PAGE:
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Holter monitor (24h)


Definition:

A Holter monitor is a machine that continuously records the heart's rhythms. The monitor is usually worn for 24 - 48 hours during normal activity.

Alternative Names:

Ambulatory electrocardiography; Electrocardiography - ambulatory

How to prepare for the test:

There is no special preparation for the test. Your doctor will start the monitor. You'll be told how to replace the electrodes should they fall off or become loose.

Tell your doctor if you are allergic to any tape or other adhesives. Make sure you shower or bathe before you start the test. You will not be able to do so while you are wearing a Holter monitor.

How the test will feel:

This is a painless test. However, some people may need to have their chest shaved so the electrodes can stick.

You must keep the monitor close to your body. This may make it hard for you to sleep.

Normal Values:

Normal variations in heart rate occur with activities. A normal result is no significant changes in heart rhythms or pattern.

What abnormal results mean:

Abnormal results may include various arrhythmias. Changes may mean that the heart is not getting enough oxygen.

The monitor may also detect conduction block, a condition in which the atrial electrical activity is either delayed or does not continue into the ventricles of the heart.

What the risks are:

There are no risks associated with the test. However, you should be sure not to let the monitor get wet.

References:

Miller JM, Zipes DP. Diagnosis of cardiac arrhythmias. In: Bonow RO, Mann DL, Zipes DP, Libby P, eds. Braunwald's Heart Disease: A Textbook of Cardiovascular Medicine. 9th ed. Philadelphia, Pa: Saunders Elsevier; 2011:chap 36.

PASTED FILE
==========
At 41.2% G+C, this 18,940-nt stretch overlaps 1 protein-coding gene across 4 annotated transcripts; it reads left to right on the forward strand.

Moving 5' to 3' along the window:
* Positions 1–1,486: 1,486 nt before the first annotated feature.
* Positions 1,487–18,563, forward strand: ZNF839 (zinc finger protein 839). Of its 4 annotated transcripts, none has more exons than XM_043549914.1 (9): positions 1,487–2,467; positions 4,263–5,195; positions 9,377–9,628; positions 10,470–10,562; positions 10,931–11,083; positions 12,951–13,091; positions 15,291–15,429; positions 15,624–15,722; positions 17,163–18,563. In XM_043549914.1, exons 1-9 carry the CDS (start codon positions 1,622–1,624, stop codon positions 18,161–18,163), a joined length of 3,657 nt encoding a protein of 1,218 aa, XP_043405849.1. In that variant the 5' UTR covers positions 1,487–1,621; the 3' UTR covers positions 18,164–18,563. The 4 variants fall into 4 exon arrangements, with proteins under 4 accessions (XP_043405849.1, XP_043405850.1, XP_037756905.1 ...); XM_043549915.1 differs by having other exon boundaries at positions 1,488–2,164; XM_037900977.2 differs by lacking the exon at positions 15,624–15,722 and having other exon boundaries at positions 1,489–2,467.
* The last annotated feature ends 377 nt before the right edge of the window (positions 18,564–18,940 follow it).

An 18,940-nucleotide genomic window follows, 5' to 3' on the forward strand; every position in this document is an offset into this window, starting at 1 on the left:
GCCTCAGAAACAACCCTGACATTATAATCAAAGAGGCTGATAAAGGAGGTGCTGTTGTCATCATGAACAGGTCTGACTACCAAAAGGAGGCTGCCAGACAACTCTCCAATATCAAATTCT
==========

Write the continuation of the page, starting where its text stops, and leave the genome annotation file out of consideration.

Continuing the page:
Olgin JE. Approach to the patient with suspected arrhythmia. In: Goldman L, Schafer AI, eds. Cecil Medicine. 24th ed. Philadelphia, Pa: Saunders Elsevier; 2011:chap 62.


Review Date: 6/22/2012
Reviewed By: David C. Dugdale, III, MD, Professor of Medicine, Division of General Medicine, Department of Medicine, University of Washington School of Medicine; and Michael A. Chen, MD, PhD, Assistant Professor of Medicine, Division of Cardiology, Harborview Medical Center, University of Washington Medical School, Seattle, Washington. Also reviewed by David Zieve, MD, MHA, Medical Director, A.D.A.M. Health Solutions, Ebix, Inc.

The information provided herein should not be used during any medical emergency or for the diagnosis or treatment of any medical condition. A licensed physician should be consulted for diagnosis and treatment of any and all medical conditions. Call 911 for all medical emergencies. Links to other sites are provided for information only -- they do not constitute endorsements of those other sites. Copyright 2002 A.D.A.M., Inc. Any duplication or distribution of the information contained herein is strictly prohibited.

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